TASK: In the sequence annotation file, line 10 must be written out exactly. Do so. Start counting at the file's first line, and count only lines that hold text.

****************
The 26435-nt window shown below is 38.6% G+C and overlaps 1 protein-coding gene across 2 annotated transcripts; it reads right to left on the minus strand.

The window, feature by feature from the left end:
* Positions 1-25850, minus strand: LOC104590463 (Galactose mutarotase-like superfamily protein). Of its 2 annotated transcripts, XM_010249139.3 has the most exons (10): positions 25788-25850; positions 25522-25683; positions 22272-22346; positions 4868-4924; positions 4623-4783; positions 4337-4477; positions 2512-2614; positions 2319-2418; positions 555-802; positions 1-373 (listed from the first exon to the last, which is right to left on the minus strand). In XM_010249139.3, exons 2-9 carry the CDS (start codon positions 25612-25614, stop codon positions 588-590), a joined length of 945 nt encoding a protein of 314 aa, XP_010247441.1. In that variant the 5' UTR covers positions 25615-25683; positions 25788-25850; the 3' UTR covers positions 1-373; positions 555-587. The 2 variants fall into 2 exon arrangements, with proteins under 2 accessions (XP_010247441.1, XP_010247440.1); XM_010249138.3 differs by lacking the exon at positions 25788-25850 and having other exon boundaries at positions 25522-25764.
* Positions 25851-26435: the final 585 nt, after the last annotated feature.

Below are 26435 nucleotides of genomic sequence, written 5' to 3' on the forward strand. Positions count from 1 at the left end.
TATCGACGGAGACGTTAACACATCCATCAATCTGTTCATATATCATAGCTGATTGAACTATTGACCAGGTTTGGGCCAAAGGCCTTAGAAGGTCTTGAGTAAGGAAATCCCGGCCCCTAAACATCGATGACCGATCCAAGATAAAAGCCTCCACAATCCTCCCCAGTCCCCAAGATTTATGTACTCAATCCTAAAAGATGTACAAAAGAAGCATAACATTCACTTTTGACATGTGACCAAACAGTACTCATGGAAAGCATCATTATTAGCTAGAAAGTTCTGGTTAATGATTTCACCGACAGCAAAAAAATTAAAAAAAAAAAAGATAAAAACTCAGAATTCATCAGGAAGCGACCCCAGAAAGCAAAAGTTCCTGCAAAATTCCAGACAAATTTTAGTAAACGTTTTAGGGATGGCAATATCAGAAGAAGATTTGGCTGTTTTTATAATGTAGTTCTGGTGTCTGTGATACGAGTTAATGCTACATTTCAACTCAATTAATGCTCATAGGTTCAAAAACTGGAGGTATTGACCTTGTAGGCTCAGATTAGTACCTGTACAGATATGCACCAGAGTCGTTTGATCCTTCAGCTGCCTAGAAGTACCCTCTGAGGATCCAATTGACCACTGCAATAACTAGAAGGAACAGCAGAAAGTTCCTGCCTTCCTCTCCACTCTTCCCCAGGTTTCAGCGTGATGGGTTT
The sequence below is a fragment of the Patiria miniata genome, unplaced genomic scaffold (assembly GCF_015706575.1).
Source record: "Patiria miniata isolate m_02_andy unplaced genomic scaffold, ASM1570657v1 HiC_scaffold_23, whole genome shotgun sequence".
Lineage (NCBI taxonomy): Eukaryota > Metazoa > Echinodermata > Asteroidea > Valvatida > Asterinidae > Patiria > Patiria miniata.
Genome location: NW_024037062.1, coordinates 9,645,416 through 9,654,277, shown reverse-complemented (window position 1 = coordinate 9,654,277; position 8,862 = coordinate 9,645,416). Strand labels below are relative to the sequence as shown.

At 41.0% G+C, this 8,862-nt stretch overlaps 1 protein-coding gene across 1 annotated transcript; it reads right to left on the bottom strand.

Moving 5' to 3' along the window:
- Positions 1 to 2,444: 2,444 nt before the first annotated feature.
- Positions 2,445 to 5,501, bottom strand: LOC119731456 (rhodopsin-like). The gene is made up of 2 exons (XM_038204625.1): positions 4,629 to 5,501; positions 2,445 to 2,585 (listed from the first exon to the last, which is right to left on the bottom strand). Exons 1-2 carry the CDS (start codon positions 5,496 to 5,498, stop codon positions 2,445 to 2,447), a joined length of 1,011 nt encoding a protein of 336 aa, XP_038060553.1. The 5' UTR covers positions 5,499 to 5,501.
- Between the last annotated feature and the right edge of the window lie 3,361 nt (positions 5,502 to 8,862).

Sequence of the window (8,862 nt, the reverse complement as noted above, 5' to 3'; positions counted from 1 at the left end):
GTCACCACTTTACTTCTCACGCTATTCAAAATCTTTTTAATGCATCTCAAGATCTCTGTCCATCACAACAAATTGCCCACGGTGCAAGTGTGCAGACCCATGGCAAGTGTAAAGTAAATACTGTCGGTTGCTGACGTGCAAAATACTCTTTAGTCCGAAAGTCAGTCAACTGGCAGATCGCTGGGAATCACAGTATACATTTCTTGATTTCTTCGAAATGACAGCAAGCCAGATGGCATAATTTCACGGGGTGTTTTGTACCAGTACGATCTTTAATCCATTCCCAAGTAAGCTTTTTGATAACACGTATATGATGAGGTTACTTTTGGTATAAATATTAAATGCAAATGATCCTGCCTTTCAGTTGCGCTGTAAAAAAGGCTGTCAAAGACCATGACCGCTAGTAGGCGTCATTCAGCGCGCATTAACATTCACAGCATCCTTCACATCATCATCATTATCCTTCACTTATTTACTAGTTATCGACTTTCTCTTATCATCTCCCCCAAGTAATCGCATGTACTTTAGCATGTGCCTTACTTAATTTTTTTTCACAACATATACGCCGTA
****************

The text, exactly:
Genome location: NW_024037062.1, coordinates 9,645,416 through 9,654,277, shown reverse-complemented (window position 1 = coordinate 9,654,277; position 8,862 = coordinate 9,645,416). Strand labels below are relative to the sequence as shown.